blogging by Andrew Wickliffe

Tomb of Dracula (1972) #19


I’ve read Tomb of Dracula before, but I have an incredibly vivid memory of this issue, which has Dracula and Rachel Van Helsing stranded in the Carpathian Mountains during a days-long blizzard. Dracula’s keeping her alive as a blood bag insurance. She’s injured and too weak to try to kill him (or so he thinks). The art’s fantastic, the writing’s pretty good, and it’s a memorable, outstanding comic. I just wish I understood the nostalgia.

The issue begins with Drac and Rachel already slogging through the snow. Writer Marv Wolfman waits until the fifth page to recap what’s happened since the end of last issue, giving the duo a chance to hate banter at each other, both in the storm and then in shelter for the night. Err, day. They rest during the day because Dracula can’t be out in the sun. But he doesn’t need a coffin because he’s on his own country’s soil, which Wolfman never addresses but assumes the reader will get it. The situation drastically changes Tomb’s rules. It’s awesome.

Last issue ended with Dracula chasing Rachel in a helicopter. He’d been fighting Werewolf by Night in an underwhelming crossover—in both series—for the werewolf’s dad’s secret journal. There are anti-vampire spells in it; Rachel grabs it and makes off into the chopper and the storm. Dracula catches up, makes some bad decisions, then they crash.

They’re heading towards civilization, but Rachel knows it’s her best chance to kill him; Dracula’s keeping her on proverbial ice for a meal of last resort, meaning he’s drinking foul animal blood to avoid ruining the last meal. Dracula talks about the arrangement at length, one of Wolfman’s most successful recurring dialogue bits. There’s some awkward dialogue—Dracula’s always monologuing to himself, sometimes far less successfully than other times—but it works out. It’d be impossible for it not to work out with the gorgeous art from penciler Gene Colan, inker Tom Palmer, and colorist Glynis Wein; it’s a beautiful comic.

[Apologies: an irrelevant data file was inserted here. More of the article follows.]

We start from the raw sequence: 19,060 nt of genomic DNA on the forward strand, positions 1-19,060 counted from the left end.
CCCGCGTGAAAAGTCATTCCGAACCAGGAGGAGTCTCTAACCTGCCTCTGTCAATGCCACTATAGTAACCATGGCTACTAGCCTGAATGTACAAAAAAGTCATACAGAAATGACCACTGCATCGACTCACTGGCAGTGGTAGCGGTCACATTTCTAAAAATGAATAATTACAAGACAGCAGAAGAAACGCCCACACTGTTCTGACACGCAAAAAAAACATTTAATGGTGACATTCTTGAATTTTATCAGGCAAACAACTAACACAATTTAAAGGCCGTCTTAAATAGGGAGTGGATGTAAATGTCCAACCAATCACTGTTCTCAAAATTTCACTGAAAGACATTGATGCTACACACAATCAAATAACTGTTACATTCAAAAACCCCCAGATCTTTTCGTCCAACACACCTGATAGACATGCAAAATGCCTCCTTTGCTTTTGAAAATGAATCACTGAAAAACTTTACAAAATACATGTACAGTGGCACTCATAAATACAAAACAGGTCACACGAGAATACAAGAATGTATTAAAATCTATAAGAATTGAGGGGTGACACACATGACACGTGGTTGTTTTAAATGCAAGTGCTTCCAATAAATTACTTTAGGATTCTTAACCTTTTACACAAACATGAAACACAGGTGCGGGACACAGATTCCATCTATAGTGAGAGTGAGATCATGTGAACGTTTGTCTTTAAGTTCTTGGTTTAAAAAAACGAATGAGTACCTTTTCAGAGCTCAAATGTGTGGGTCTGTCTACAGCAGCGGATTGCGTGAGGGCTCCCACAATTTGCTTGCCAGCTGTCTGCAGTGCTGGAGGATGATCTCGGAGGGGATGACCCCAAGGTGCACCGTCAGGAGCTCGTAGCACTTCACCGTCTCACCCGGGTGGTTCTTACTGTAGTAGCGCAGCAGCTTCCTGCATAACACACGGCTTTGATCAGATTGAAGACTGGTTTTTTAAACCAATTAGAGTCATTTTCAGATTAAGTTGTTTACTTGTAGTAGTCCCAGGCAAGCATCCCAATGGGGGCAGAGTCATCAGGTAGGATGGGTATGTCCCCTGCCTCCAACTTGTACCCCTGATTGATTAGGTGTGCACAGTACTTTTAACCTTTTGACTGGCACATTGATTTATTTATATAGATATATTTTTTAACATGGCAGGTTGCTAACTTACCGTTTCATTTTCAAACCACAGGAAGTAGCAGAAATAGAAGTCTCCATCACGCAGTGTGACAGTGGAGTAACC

Wolfman checks in on a couple existing subplots—“Vampire Brand” going through his training and testing for the mysterious Doctor Sun, then Quincy Harker and Blade having an exposition dump of a conversation about how Blade’s origin reveal is going to affect things going forward. Speaking of origins, the comic—perhaps unknowingly—breaks with the historical Dracula; Tomb’s Dracula had fun winters with his parents like it was Doctor Zhivago or whatever. The real Dracula spent his childhood a hostage.

Anyway. Historical trivia.

Doesn’t matter; exceptional comic.

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